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Money Conflicts within the Relationship

If a couple has a long history of arguing about money and can’t discuss it without interrupting each other, or if one partner is withdrawn and secretive about finances, these are red flags that the economy may not be the only issue. Once you’ve ascertained that the couple’s money problems don’t stem from outside circumstances, you need to ask questions aimed at getting at the relational roots of their conflicts.

Since money is a primary arena for power struggles, such couples may have had financial disagreements since early in their courtship. Ask them how long they’ve been fighting about money, what their financial relationship was like before they were married, and what starts the fights. Who pays the bills? Who controls the purse strings? How do money issues affect the way they feel about each other?

If the couple has been fighting about financial topics throughout their marriage, ask about the family history of money. Many couples argue about money because each partner has different beliefs about it and its meanings that reflect financial problems or attitudes about money in their families of origin. Some arguments arise because each person has a different financial “style”—different materialistic needs, ways of recordkeeping, ideas about spending and saving, expectations about lifestyle.

Financial disputes can be highly emotional because money brings up childhood feelings centered on dependency, security, trust, generosity/withholding, and self-esteem. Abraham Maslow, the founder of humanistic psychology, put material security—providing basic survival—at the top of his hierarchy of needs. If there are deeply rooted childhood traumas, the therapy will need to focus on how those early events are being played out in the relationship. Both partners will need to explore money issues in their families—specific financial circumstances, how money was handled and by whom, the money beliefs of each parent, as well as the parents’ financial relationship. The therapist also needs to ask whether the family lineage has financial losses, unfulfilled dreams, or unspoken expectations.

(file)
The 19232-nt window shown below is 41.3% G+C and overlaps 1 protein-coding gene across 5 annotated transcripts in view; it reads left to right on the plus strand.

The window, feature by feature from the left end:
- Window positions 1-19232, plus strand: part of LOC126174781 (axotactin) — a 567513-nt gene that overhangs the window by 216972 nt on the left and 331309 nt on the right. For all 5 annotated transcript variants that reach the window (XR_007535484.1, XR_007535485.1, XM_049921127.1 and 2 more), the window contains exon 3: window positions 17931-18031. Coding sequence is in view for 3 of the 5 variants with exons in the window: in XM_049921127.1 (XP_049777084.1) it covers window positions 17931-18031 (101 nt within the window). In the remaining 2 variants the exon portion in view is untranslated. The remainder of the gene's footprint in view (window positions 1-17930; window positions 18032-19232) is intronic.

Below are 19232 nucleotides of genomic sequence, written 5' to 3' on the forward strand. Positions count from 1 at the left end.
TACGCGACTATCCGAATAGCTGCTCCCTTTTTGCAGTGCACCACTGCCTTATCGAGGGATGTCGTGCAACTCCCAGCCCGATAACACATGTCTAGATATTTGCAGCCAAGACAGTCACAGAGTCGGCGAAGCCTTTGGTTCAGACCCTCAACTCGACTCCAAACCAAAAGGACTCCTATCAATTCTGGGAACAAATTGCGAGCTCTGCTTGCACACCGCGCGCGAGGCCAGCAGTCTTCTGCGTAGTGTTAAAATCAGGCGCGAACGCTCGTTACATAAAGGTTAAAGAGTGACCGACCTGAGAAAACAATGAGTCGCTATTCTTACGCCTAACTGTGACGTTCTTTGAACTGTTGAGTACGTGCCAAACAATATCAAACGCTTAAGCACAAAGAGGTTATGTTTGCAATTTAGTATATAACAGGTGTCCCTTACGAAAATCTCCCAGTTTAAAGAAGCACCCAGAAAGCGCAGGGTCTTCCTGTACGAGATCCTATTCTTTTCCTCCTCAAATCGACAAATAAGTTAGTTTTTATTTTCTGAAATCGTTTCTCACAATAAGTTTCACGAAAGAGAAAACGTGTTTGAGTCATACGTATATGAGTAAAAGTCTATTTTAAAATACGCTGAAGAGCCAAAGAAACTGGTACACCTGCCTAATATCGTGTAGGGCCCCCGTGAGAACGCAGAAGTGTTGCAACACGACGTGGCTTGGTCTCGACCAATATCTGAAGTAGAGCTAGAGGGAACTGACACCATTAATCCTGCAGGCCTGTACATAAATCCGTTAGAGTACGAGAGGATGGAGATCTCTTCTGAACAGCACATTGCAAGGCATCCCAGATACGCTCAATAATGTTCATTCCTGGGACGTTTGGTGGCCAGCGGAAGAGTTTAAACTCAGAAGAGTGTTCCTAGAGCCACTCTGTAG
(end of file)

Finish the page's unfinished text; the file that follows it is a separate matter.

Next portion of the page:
When Joe and Constance appeared in my office, Joe took the lead and presented a financially dismal picture. He was visibly angry whenever Constance attempted to speak. He’d been raised by a single mother who struggled to support her two young children. While they never went without food or shelter, he had to pay his own way through college. It took him seven years, but he completed his college education, having pieced together scholarship money, loans, and part-time jobs the entire time. He was proud of this accomplishment, and his next goal in life was saving money. Constance, by contrast, was sexually abused by her father, who bought her “special” things that made her feel “loved” and “pretty.” Financial security wasn’t her issue; having nice things for herself and her children was what made her feel loved.